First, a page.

Ghost hunters dig the City of Angels

Whether you believe in ghosts or not, hunting for the haunted has become big business.  Ghost hunters swear Los Angeles is as spirit rich as any other place  and some people will pay specialists to find, speak and maybe chase away the paranormal from their home.  One night, I met Rob Wlodarski, an archeologist and self-proclaimed ghost hunter who has written several books with his wife Anne about California’s haunted locales.  He showed me how easy it was to detect ectoplasm with a pair of dowsing rods and a willingness to suspend cynicism.  From my story:

Rob and Anne Wlodarski chase the dead for a living.

At least, that’s the motto printed on the back of the windbreakers worn by the paranormal-seeking couple.

On a recent night, when moonrays scattered over the old sycamore trees that surround Shadow Ranch Park, Rob Wlodarski used copper dowsing rods to locate a little girl and eight other spirits they believe inhabit the old ranch house on the West Hills property.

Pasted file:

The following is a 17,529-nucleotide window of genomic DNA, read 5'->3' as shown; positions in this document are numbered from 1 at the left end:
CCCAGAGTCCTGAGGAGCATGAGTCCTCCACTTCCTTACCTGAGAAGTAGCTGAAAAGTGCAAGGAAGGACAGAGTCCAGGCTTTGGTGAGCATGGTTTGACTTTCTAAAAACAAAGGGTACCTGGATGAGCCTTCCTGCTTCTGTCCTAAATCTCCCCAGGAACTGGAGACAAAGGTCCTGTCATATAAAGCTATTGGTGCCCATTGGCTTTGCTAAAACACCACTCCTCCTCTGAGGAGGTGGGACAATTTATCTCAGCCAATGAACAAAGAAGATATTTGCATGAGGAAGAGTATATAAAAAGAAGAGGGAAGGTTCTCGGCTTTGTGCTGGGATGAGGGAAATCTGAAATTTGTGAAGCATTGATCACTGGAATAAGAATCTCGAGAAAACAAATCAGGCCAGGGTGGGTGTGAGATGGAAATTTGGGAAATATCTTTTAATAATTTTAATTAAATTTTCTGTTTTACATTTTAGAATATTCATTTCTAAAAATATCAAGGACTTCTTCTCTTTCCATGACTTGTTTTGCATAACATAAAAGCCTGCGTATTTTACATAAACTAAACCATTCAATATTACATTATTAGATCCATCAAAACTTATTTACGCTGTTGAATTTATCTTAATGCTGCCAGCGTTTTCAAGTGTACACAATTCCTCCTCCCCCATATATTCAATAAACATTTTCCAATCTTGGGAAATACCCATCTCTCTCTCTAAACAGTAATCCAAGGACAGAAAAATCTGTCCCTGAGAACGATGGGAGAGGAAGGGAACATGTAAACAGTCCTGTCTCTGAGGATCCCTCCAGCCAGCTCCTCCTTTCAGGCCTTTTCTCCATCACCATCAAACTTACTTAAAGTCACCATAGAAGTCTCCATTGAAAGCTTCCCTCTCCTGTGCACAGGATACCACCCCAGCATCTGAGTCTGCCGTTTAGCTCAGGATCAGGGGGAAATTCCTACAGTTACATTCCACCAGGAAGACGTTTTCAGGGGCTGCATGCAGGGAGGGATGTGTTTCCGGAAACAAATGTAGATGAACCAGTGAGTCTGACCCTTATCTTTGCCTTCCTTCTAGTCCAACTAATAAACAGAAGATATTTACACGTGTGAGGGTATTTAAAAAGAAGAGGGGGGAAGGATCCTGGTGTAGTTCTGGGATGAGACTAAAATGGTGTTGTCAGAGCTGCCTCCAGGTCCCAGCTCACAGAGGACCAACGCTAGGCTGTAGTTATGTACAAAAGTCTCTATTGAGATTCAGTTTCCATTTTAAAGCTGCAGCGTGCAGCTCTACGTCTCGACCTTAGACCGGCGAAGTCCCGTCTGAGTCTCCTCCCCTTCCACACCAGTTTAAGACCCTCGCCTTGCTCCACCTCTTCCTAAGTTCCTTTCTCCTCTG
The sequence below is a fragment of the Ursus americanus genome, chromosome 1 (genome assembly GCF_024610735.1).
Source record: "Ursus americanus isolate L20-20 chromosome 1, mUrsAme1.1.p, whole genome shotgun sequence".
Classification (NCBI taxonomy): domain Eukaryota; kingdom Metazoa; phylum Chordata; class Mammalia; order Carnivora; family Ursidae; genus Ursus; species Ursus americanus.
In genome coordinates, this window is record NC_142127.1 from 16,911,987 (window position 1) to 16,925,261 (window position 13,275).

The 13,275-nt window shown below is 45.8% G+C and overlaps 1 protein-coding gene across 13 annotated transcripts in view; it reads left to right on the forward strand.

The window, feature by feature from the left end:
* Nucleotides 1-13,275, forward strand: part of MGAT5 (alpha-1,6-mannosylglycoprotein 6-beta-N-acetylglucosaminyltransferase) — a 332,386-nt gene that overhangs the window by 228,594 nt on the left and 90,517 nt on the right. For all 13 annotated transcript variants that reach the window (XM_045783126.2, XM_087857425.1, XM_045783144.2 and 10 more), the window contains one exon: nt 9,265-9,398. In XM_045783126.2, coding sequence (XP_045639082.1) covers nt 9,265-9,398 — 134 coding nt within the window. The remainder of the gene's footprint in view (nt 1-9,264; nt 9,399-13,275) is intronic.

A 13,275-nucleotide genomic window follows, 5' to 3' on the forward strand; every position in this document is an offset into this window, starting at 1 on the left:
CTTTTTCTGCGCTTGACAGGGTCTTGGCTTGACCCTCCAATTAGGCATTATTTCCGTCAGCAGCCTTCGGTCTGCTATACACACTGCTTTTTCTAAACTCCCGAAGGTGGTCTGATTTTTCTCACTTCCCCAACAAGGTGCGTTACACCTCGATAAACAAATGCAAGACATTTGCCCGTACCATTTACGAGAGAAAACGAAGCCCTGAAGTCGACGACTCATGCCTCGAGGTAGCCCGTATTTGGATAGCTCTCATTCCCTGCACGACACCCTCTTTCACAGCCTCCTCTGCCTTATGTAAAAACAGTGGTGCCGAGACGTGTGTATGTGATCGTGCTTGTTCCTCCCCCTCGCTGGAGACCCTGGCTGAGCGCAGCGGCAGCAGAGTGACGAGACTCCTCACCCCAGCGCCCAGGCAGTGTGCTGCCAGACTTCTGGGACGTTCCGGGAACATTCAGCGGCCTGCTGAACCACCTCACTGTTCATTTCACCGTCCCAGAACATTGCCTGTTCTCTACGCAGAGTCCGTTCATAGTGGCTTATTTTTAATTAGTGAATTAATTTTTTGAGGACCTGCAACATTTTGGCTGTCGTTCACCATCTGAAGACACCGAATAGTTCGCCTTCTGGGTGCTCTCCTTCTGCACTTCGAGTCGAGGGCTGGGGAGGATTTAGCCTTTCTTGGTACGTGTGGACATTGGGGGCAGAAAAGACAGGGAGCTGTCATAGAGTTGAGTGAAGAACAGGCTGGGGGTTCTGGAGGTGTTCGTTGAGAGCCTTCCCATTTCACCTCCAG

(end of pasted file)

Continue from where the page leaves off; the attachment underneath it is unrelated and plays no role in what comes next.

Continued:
The rods drifted from left to right in his hands, the way an insect moves its antennae when it senses an enemy or food.

“Are you 9?” he asked the little girl after he confirmed her spiritual existence. The slender copper rods moved apart, meaning no.

“Are you 8?” the dowsing rods came together. Yes.

“Oh, you’re 8. Sorry,” he said politely into the darkness of the night. “I’ve been trying to get your name, but you won’t tell me.”

Compared to New Orleans, Gettysburg or Salem, Mass., Los Angeles may seem ghost-lite. But locals who seek a chilling brush with ectoplasm – or just like a good ghost story – swear there’s no place as haunted as L.A.

Its canyons and cemeteries, its ancient American Indian villages, its ranchos and missions, and many unsolved murders can overload any paranormal seeker.

The city, after all, is named after angels. Anything is possible.   Here’s my full story (Daily News,  2010).

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